London Society, 第 53 卷

William Clowes and Sons, 1888


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第 149 頁 - I fancied an austere little Joan of Arc marching in upon us, and rebuking our easy lives, our easy morals. She gave me the impression of being a very pure, and lofty, and highminded person. A great and holy reverence of right and truth seemed to be with her always.
第 150 頁 - In like manner, the imagination foretells things. We spake anon of the inflated style of some writers. What also if there is an afflated style, — when a writer is like a Pythoness on her oracle tripod, and mighty words, words which he cannot help, come blowing, and bellowing, and whistling, and moaning through the speaking pipes of his bodily organ...
第 65 頁 - A jest's prosperity lies in the ear • Of him that hears it, never in the tongue Of him that makes it : then, if sickly ears, Deaf 'd with the clamours of their own dear groans.
第 149 頁 - ... the myriads of souls that have lived and died on this great earth — this great earth? — this little speck in the infinite universe of God, — with what wonder do we think of to-day, with what awe await to-morrow, when that which is now but darkly seen shall be clear...
第 247 頁 - ... how good and how pleasant a thing it is for brethren to dwell together in unity ;" and what they have learned they practise.
第 151 頁 - Of course he spoke with an Irish brogue. Of course he had been in the army. In ten minutes he pulled out an Army Agent's account, whereon his name was written. A few months after we read of him in a police-court.
第 151 頁 - may I offer you a glass of brandy-and-water? " "Bedad, ye may," says he, "and I'll sing ye a song tu.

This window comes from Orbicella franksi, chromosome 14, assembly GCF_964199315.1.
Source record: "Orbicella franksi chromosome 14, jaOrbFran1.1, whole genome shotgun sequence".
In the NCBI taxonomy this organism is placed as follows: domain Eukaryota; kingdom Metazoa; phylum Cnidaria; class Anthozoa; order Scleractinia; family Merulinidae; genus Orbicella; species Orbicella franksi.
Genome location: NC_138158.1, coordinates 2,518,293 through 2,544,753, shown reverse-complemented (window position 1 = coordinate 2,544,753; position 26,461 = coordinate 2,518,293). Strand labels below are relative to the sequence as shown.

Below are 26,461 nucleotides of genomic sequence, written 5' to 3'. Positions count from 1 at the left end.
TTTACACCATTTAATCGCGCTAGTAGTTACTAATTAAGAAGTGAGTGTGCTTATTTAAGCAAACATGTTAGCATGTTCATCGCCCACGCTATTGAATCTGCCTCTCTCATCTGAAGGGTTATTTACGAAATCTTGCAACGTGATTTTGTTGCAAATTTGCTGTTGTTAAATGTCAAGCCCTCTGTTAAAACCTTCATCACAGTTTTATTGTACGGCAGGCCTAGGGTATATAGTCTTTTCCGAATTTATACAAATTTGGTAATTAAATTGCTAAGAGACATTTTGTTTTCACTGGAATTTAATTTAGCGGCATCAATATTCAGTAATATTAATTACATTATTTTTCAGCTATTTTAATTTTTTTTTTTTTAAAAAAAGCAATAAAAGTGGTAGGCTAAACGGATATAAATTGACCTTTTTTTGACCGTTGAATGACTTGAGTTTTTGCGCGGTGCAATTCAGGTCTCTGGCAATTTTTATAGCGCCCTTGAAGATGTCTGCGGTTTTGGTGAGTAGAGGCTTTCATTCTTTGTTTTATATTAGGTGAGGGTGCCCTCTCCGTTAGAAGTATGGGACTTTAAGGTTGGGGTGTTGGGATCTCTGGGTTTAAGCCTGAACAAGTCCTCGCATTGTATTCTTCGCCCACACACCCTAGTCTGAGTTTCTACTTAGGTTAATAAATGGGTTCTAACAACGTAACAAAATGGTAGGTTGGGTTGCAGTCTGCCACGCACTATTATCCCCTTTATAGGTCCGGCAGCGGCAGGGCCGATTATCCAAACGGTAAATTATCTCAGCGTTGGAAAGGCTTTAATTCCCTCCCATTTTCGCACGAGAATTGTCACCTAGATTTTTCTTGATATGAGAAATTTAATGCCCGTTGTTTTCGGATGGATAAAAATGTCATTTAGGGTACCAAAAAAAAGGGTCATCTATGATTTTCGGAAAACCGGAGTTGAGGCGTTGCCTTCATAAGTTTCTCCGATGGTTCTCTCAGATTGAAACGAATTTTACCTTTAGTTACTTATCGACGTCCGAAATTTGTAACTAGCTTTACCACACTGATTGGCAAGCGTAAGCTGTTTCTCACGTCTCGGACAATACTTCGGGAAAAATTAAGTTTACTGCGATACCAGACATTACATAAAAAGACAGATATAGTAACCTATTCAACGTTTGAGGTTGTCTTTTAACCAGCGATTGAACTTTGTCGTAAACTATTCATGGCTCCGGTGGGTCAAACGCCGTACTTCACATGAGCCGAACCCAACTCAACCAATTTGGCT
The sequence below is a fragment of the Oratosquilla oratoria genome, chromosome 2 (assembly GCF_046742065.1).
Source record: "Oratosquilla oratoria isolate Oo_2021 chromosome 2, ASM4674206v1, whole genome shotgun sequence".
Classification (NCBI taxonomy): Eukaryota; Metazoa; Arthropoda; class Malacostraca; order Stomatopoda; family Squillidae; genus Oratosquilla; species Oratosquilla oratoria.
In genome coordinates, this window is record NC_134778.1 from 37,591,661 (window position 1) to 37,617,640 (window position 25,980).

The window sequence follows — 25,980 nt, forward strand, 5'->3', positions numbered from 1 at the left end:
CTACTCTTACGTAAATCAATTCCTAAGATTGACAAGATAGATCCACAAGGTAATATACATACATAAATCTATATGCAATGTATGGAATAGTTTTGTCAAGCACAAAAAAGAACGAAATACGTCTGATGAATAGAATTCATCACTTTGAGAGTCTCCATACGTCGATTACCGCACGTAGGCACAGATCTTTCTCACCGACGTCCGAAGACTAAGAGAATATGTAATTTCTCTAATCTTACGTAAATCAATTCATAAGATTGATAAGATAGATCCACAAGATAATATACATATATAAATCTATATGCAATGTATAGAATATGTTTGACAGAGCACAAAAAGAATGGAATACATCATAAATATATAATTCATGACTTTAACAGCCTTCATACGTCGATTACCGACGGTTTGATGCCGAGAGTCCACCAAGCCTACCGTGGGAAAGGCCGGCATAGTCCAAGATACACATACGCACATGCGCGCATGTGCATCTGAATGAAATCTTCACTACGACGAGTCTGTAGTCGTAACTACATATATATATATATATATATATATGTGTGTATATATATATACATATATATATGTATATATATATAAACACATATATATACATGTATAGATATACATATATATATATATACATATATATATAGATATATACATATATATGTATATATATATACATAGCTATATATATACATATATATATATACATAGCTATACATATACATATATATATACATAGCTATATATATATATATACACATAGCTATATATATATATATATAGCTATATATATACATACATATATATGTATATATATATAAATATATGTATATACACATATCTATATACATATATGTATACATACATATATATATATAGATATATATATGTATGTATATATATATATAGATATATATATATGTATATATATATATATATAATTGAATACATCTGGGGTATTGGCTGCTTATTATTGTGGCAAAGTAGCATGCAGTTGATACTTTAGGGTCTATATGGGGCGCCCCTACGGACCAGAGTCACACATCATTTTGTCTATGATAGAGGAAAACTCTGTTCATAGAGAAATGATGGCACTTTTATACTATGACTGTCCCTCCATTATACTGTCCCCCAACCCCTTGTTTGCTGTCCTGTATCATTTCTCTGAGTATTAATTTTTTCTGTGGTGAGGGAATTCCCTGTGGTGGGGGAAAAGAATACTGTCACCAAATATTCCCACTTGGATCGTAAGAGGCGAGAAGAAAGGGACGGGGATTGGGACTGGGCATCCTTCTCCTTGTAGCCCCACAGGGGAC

第 152 頁 - But spurned in vain; youth waneth by increasing; Beauty, strength, youth are flowers but fading seen; Duty, faith, love are roots, and ever green. His helmet now shall make a hive for bees; And, lovers...
第 152 頁 - ... little printer's boy, with the last scratches and corrections on the proof, and a fine flourish by way of Finis at the story's end. The last corrections ? I say those last corrections seem never to be finished. A plague upon the weeds ! Every day, when I walk in my own little literary garden-plot, I spy some, and should like to have a spud, and root them out. Those idle words, neighbour, are past remedy. That turning back to the old pages produces anything but elation of mind. Would you not pay...
第 633 頁 - Whoso casteth a stone at the birds frayeth them away ; and he that upbraideth his friend, breaketh friendship. Though thou drawest a sword at a friend, yet despair not, for there may be a returning to favour. If thou hast opened thy mouth against thy friend, fear not, for there may be a reconciliation; except for upbraiding, or pride, or disclosing of secrets, or a treacherous wound ; for, for these things every friend will depart.